Turkey’s Authoritarian President Is Using the War in Ukraine to Tighten His Control

For years, Turkish president Recep Tayyip Erdoğan has pursued a harsh crackdown against Kurds and dissidents in the name of anti-terrorism. Now he’s using his role in NATO to launder his image and entrench his rule at home.

Turkish president Recep Tayyip Erdoğan at a meeting on the final day of the NATO summit in Madrid, Spain, 2022. (Valeria Mongelli / Bloomberg via Getty Images)

On Friday, April 22, as Turkey’s finance minister, Nurettin Nebati, brushed elbows with financiers in New York, and as foreign minister Mevlüt Çavuşoğlu planned a trip to visit his US counterpart in Washington, Osman Kavala gave the final statement in a trial that would determine whether he spends the rest of his life in prison.

Seated on a white plastic chair in a pink isolation cell, Kavala addressed hundreds of journalists, lawyers, diplomats, and human rights advocates. He looked reserved, if gaunt, not fully betraying the four and a half years he has spent behind bars, largely in pretrial detention. He was measured in his defense, if disparaging of the proceedings. He said that he “[did] not expect [his statement] to have any impact on the judgment,” calling the trial “completely deformed,” and his detention an “act of deprivation of liberty by abuse of power.” Human rights organizations and governments around the world agree.

As president Recep Tayyip Erdoğan met with UN Secretary-General António Guterres in Ankara the following Monday, Kavala was sentenced to aggravated life imprisonment on charges of attempting to overthrow the government. Seven other defendants — Mücella Yapıcı, Çiğdem Mater, Hakan Altınay, Mine Özerden, Can Atalay, Yiğit Ali Ekmekçi, and Tayfun Kahraman — were each sentenced to eighteen years in prison. As Erdoğan and Guterres announced their planned cooperation, Tayfun Kahraman tearfully said goodbye to his toddler daughter in the hallways of Istanbul’s heavy penal court.

Especially since the 2016 coup attempt and the subsequent crackdown, Western states have rhetorically condemned Erdoğan’s increasingly authoritarian policies. However, the Russian-Ukrainian war and Turkey’s strategic importance to it have exposed the hollowness of this rhetoric. Even as government abuses continue in Turkey, it is being lauded as a critical player in ending Russia’s invasion.

This courting of Turkey continued at this week’s NATO summit in Madrid, where Turkey’s Western counterparts met with Erdoğan, hoping that he would drop his veto on Sweden and Finland joining the pact. Just two days after the violent arrest of 361 people during a Pride march, Erdoğan secured long-sought concessions, such as Finnish and Swedish cooperation in the so-called “fight against terrorism.”

This rapprochement with Erdoğan and his government has also continued as Turkey has strengthened its alliances with supposed adversaries of the West — and the international human rights community. Despite European and American sanctions, Turkey continues to import the vast majority of its gas from Russia, with no indication that it is willing to halt these imports. Further, as economic disaster looms, Erdoğan and his government have inched closer to Saudi Arabia and its Prince Mohammed bin Salman, known to have been involved in the killing of journalist Jamal Khashoggi in the Saudi consulate in Istanbul.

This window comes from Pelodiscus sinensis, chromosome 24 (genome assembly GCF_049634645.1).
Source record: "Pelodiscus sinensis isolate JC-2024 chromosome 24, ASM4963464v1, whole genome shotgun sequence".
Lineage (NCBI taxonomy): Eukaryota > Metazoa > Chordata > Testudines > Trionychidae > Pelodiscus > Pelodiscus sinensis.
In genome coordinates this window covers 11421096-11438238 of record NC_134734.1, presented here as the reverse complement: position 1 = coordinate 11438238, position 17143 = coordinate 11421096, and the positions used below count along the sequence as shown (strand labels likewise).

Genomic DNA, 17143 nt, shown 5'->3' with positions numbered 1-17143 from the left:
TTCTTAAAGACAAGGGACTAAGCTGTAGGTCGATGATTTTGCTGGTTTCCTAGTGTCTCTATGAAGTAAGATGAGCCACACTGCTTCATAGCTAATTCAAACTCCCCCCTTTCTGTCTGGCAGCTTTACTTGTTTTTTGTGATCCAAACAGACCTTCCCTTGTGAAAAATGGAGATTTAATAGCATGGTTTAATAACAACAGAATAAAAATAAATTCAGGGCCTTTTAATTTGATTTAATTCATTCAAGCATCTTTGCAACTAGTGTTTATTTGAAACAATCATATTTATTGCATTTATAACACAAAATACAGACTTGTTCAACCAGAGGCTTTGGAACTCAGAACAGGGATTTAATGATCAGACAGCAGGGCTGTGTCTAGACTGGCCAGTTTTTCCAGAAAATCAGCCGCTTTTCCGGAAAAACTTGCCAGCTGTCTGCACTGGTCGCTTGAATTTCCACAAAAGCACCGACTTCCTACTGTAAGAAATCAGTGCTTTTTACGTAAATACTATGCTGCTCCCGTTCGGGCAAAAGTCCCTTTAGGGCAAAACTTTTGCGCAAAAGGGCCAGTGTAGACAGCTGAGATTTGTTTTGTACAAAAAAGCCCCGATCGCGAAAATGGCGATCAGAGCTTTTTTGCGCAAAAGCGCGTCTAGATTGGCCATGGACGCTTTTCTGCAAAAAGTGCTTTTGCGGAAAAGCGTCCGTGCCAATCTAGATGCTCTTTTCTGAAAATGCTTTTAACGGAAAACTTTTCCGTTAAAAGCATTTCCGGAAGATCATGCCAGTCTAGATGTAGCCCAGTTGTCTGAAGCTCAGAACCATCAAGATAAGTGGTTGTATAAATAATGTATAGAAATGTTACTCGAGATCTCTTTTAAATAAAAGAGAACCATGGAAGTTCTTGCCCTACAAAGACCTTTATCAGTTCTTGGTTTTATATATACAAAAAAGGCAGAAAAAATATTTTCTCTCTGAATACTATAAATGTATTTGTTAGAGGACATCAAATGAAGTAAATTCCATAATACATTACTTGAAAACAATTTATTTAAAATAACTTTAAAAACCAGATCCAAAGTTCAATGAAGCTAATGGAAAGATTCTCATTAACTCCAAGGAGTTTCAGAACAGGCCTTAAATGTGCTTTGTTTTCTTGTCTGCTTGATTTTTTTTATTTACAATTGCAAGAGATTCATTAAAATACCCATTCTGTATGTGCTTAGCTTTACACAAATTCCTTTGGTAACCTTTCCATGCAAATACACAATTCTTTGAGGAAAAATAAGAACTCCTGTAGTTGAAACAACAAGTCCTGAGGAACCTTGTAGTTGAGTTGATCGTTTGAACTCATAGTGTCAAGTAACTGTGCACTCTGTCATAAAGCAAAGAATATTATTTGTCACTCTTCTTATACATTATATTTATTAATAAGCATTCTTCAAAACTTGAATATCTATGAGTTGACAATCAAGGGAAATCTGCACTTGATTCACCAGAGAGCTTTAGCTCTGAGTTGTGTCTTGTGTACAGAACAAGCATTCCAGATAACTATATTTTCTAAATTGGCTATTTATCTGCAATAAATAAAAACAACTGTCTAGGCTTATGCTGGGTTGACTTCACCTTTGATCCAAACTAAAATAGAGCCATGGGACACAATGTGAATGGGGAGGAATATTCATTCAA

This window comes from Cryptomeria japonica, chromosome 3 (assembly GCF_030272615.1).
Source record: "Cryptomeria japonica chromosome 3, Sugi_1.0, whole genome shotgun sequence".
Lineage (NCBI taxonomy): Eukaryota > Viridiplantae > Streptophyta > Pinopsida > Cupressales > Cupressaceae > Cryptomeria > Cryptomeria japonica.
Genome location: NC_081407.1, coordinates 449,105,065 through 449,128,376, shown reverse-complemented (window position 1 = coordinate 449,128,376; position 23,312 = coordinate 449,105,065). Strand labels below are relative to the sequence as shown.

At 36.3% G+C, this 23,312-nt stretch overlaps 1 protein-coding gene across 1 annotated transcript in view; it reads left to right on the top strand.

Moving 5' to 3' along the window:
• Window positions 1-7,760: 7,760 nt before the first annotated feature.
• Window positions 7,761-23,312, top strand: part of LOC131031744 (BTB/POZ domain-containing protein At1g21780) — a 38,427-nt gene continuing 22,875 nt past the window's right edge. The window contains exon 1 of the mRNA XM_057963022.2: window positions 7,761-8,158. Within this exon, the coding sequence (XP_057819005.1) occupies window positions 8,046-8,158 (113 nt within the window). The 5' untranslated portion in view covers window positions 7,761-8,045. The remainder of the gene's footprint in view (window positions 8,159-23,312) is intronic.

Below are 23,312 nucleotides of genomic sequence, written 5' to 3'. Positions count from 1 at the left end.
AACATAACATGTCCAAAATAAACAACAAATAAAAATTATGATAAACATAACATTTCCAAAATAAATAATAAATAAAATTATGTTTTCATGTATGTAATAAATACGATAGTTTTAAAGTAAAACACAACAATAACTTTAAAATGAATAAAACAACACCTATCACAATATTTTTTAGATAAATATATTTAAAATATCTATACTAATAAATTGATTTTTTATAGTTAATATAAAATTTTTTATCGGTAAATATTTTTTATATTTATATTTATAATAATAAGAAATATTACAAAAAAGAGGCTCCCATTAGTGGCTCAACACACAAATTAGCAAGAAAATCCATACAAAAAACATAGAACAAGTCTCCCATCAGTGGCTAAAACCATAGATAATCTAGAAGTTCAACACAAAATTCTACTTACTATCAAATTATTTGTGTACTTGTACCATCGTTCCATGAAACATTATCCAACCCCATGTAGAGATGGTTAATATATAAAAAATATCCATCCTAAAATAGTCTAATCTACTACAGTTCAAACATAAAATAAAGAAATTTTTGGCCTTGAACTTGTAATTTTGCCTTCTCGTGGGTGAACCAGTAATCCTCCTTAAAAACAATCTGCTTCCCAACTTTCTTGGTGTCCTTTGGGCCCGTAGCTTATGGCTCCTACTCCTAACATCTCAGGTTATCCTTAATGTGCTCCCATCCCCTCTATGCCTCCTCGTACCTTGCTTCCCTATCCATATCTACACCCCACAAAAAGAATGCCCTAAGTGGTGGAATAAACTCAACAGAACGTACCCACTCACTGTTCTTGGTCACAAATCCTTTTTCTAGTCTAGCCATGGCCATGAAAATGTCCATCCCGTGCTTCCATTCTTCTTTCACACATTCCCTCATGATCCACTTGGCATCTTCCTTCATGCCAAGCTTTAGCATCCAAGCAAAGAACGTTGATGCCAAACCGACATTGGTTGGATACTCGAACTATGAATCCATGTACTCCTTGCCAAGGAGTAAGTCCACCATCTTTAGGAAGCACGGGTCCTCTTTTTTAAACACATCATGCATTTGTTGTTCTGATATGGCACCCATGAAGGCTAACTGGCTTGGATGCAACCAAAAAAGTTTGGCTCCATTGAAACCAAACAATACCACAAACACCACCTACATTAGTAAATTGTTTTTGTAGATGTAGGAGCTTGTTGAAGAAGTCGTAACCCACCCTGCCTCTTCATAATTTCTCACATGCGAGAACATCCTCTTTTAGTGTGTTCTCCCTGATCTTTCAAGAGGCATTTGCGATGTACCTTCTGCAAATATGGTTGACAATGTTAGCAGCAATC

Taken together, these show a Turkey edging closer to authoritarian states and signaling crackdowns on opposition and dissent in the lead-up to next year’s planned election, while simultaneously benefitting from the diplomatic embrace of NATO and Western states. This apparent contradiction exposes, above all else, Western states’ acceptance of authoritarianism and human rights abuses when it is strategically and diplomatically beneficial.

Repressing Dissent

Until Russia invaded Ukraine, Turkey’s relations with Washington, Europe, and other Western allies were strained. Thousands were jailed on charges of terrorism or insulting the president, dozens of journalists were behind bars, and prominent opposition politicians and members of civil society were imprisoned on trumped-up charges. Of particular concern to Turkey’s NATO allies was the imprisonment of Selahattin Demirtaş — former cochair of the pro-Kurdish People’s Democratic Party — and Osman Kavala, a wealthy, left-wing philanthropist known for founding intercultural organization Anadolu Kültür. Both men were swept up during the postcoup state of emergency, and both were kept imprisoned through trials on multiple unrelated charges. Their imprisonment inspired condemnation from Washington and EU capitals — the Council of Europe has begun infringement proceedings for Kavala’s ongoing detention and voted to condemn the jailing of Demirtaş.

Kavala had been detained and formally arrested in fall 2017 for allegedly planning the 2013 Gezi Park protests. A businessman born to a wealthy family in Paris, Kavala made his name as a champion for groups historically maligned in Turkey, like Armenians, Kurds, and Alevis. His foundation, now run by Asena Günal, funded art and culture projects, concentrated in eastern, largely Kurdish areas.